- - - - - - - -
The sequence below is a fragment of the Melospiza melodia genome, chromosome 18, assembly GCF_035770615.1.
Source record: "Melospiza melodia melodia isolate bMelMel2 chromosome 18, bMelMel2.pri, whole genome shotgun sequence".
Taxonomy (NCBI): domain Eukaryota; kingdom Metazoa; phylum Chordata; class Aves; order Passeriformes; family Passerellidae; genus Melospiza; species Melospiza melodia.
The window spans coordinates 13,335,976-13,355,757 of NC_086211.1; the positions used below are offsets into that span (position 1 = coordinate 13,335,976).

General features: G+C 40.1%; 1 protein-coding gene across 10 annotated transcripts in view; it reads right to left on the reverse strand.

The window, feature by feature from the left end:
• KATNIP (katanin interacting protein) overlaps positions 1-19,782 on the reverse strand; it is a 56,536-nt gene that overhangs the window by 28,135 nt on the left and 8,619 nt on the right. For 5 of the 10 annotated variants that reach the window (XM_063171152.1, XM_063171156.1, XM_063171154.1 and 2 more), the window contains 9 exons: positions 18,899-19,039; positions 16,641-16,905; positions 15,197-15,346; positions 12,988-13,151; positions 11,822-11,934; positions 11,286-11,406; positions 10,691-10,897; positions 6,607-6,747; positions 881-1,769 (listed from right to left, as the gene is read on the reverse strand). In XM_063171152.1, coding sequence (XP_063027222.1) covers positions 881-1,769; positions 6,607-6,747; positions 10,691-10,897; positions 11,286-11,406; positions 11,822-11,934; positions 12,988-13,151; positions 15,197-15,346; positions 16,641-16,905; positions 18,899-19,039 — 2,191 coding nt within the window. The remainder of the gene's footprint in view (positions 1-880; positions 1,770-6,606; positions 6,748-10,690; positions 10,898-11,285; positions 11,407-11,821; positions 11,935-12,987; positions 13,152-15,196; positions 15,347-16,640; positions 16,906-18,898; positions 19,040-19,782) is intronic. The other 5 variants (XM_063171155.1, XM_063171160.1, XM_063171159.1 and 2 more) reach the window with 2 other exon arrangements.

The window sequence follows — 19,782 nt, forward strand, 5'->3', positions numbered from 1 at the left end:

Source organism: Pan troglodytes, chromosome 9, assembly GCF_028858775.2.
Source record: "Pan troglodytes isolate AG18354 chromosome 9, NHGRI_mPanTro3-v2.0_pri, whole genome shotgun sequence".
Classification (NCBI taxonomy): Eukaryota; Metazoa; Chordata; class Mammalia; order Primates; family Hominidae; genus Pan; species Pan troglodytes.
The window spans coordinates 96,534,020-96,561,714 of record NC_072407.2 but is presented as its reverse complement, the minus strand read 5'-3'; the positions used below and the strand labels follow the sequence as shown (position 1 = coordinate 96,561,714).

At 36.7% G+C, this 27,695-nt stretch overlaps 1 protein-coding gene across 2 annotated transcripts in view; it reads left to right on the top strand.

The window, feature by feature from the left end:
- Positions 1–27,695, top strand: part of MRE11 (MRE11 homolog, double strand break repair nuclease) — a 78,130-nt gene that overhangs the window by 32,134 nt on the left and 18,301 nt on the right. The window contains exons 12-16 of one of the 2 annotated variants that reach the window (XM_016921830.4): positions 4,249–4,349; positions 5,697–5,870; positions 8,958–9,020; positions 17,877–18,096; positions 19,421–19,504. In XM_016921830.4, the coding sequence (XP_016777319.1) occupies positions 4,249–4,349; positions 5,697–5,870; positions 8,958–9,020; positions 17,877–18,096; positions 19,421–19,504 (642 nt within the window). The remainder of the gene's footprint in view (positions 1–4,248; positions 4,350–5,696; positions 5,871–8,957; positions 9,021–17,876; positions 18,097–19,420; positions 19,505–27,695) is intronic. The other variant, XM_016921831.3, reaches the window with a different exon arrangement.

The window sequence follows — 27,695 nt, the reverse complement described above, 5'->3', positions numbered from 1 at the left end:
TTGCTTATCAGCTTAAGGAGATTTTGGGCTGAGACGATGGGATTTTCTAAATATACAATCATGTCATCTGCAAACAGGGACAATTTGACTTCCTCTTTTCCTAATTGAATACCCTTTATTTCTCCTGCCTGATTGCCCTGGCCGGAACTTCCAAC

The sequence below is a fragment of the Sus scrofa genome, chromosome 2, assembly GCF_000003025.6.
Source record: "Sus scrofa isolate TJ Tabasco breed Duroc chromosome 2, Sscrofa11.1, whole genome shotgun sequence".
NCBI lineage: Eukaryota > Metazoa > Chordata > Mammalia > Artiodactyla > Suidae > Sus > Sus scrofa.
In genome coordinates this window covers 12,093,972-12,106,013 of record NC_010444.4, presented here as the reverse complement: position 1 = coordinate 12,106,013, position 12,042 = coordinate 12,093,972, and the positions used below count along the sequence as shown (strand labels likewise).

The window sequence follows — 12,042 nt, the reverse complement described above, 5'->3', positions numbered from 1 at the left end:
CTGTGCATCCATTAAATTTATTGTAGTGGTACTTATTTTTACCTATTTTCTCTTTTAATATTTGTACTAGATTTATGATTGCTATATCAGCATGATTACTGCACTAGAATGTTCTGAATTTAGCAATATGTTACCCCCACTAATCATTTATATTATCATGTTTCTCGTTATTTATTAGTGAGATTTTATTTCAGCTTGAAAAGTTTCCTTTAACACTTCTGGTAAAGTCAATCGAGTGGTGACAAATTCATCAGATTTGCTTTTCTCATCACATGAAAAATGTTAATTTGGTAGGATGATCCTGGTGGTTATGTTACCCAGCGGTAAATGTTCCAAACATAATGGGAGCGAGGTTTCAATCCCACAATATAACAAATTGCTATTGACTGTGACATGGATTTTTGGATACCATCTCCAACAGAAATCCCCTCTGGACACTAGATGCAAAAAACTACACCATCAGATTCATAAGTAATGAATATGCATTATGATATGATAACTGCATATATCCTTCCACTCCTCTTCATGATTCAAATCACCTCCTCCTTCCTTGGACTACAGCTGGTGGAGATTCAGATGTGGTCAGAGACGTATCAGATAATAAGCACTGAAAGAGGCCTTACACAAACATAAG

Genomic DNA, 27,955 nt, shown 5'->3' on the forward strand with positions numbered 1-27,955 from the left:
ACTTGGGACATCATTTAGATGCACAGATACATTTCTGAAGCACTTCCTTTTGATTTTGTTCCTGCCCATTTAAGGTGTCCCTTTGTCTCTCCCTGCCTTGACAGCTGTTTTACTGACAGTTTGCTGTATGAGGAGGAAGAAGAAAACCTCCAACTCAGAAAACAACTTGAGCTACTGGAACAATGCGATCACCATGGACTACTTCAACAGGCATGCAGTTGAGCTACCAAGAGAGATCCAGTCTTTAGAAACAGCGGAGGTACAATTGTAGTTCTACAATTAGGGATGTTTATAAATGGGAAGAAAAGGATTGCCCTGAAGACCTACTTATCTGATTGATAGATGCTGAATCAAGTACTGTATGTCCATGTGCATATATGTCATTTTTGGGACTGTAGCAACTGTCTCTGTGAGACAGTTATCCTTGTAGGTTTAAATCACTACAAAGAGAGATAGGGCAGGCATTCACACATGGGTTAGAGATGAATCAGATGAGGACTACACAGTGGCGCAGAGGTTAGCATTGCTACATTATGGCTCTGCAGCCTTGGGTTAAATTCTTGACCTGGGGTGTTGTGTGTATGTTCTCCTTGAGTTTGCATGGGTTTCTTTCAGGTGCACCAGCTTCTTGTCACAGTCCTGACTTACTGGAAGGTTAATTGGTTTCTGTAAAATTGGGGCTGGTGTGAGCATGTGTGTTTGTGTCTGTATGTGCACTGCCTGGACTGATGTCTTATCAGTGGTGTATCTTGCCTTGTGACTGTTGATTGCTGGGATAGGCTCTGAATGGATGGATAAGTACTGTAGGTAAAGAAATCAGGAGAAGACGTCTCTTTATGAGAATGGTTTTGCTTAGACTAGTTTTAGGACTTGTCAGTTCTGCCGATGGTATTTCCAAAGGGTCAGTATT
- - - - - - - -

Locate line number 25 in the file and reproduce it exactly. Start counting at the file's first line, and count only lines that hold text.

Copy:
ACTTGGGACATCATTTAGATGCACAGATACATTTCTGAAGCACTTCCTTTTGATTTTGTTCCTGCCCATTTAAGGTGTCCCTTTGTCTCTCCCTGCCTTGACAGCTGTTTTACTGACAGTTTGCTGTATGAGGAGGAAGAAGAAAACCTCCAACTCAGAAAACAACTTGAGCTACTGGAACAATGCGATCACCATGGACTACTTCAACAGGCATGCAGTTGAGCTACCAAGAGAGATCCAGTCTTTAGAAACAGCGGAGGTACAATTGTAGTTCTACAATTAGGGATGTTTATAAATGGGAAGAAAAGGATTGCCCTGAAGACCTACTTATCTGATTGATAGATGCTGAATCAAGTACTGTATGTCCATGTGCATATATGTCATTTTTGGGACTGTAGCAACTGTCTCTGTGAGACAGTTATCCTTGTAGGTTTAAATCACTACAAAGAGAGATAGGGCAGGCATTCACACATGGGTTAGAGATGAATCAGATGAGGACTACACAGTGGCGCAGAGGTTAGCATTGCTACATTATGGCTCTGCAGCCTTGGGTTAAATTCTTGACCTGGGGTGTTGTGTGTATGTTCTCCTTGAGTTTGCATGGGTTTCTTTCAGGTGCACCAGCTTCTTGTCACAGTCCTGACTTACTGGAAGGTTAATTGGTTTCTGTAAAATTGGGGCTGGTGTGAGCATGTGTGTTTGTGTCTGTATGTGCACTGCCTGGACTGATGTCTTATCAGTGGTGTATCTTGCCTTGTGACTGTTGATTGCTGGGATAGGCTCTGAATGGATGGATAAGTACTGTAGGTAAAGAAATCAGGAGAAGACGTCTCTTTATGAGAATGGTTTTGCTTAGACTAGTTTTAGGACTTGTCAGTTCTGCCGATGGTATTTCCAAAGGGTCAGTATT